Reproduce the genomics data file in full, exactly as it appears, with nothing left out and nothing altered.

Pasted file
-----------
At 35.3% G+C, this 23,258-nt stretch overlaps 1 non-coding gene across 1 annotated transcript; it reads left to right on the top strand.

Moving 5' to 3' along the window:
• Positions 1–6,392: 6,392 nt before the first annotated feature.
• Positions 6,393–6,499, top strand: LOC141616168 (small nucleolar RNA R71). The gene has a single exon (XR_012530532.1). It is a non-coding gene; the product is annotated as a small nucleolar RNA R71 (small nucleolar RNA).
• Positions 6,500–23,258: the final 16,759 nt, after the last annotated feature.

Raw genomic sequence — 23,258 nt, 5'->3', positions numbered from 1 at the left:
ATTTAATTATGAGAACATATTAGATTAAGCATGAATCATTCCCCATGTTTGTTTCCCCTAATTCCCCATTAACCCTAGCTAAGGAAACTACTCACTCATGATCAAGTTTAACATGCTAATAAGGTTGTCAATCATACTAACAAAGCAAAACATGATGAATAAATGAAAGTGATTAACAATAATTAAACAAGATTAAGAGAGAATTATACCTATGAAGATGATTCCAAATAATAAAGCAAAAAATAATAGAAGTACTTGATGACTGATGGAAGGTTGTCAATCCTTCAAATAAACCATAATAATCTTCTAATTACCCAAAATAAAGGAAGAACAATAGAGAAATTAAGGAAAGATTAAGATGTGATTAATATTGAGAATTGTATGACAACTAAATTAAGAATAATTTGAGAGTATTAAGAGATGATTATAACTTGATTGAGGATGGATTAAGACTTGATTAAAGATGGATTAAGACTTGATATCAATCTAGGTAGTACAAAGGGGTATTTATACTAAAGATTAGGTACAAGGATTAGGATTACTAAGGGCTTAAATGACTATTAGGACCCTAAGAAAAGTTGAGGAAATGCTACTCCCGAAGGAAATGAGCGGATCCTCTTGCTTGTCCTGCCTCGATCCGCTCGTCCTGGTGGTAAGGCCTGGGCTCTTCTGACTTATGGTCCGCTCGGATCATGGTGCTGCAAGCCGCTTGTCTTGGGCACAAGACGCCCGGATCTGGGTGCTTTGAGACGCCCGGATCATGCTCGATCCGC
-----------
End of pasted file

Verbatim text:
At 35.3% G+C, this 23,258-nt stretch overlaps 1 non-coding gene across 1 annotated transcript; it reads left to right on the top strand.

Moving 5' to 3' along the window:
• Positions 1–6,392: 6,392 nt before the first annotated feature.
• Positions 6,393–6,499, top strand: LOC141616168 (small nucleolar RNA R71). The gene has a single exon (XR_012530532.1). It is a non-coding gene; the product is annotated as a small nucleolar RNA R71 (small nucleolar RNA).
• Positions 6,500–23,258: the final 16,759 nt, after the last annotated feature.

Raw genomic sequence — 23,258 nt, 5'->3', positions numbered from 1 at the left:
ATTTAATTATGAGAACATATTAGATTAAGCATGAATCATTCCCCATGTTTGTTTCCCCTAATTCCCCATTAACCCTAGCTAAGGAAACTACTCACTCATGATCAAGTTTAACATGCTAATAAGGTTGTCAATCATACTAACAAAGCAAAACATGATGAATAAATGAAAGTGATTAACAATAATTAAACAAGATTAAGAGAGAATTATACCTATGAAGATGATTCCAAATAATAAAGCAAAAAATAATAGAAGTACTTGATGACTGATGGAAGGTTGTCAATCCTTCAAATAAACCATAATAATCTTCTAATTACCCAAAATAAAGGAAGAACAATAGAGAAATTAAGGAAAGATTAAGATGTGATTAATATTGAGAATTGTATGACAACTAAATTAAGAATAATTTGAGAGTATTAAGAGATGATTATAACTTGATTGAGGATGGATTAAGACTTGATTAAAGATGGATTAAGACTTGATATCAATCTAGGTAGTACAAAGGGGTATTTATACTAAAGATTAGGTACAAGGATTAGGATTACTAAGGGCTTAAATGACTATTAGGACCCTAAGAAAAGTTGAGGAAATGCTACTCCCGAAGGAAATGAGCGGATCCTCTTGCTTGTCCTGCCTCGATCCGCTCGTCCTGGTGGTAAGGCCTGGGCTCTTCTGACTTATGGTCCGCTCGGATCATGGTGCTGCAAGCCGCTTGTCTTGGGCACAAGACGCCCGGATCTGGGTGCTTTGAGACGCCCGGATCATGCTCGATCCGC